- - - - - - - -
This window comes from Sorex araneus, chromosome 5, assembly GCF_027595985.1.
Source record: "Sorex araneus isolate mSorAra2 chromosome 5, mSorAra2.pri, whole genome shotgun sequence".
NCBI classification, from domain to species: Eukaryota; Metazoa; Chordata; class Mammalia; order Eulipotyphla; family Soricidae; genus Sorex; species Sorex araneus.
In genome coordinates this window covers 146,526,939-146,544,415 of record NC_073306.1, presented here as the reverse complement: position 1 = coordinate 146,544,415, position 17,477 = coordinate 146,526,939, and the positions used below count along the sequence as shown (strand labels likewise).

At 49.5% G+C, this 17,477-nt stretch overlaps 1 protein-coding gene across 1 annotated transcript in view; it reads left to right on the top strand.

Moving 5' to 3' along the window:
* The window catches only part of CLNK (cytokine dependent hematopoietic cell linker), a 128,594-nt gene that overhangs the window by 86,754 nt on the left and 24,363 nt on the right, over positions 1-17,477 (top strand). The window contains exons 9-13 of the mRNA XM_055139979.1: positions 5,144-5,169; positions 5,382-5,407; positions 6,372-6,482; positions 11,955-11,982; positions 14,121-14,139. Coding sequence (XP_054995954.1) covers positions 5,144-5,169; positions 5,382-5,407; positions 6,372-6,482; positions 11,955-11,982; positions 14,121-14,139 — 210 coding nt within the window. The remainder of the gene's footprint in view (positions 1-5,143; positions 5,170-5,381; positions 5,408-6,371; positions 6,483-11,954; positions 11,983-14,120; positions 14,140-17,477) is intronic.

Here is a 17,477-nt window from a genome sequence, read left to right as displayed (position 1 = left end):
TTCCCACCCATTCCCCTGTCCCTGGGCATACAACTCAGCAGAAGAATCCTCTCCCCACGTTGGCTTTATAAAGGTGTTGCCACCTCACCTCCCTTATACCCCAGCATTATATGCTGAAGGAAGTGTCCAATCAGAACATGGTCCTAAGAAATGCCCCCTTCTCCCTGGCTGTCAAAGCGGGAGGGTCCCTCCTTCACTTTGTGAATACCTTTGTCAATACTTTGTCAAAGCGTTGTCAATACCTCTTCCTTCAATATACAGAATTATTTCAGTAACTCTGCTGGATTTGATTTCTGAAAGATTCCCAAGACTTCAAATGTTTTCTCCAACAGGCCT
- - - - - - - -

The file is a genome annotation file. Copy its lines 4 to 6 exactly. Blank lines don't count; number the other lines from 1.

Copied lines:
In genome coordinates this window covers 146,526,939-146,544,415 of record NC_073306.1, presented here as the reverse complement: position 1 = coordinate 146,544,415, position 17,477 = coordinate 146,526,939, and the positions used below count along the sequence as shown (strand labels likewise).

At 49.5% G+C, this 17,477-nt stretch overlaps 1 protein-coding gene across 1 annotated transcript in view; it reads left to right on the top strand.

Moving 5' to 3' along the window: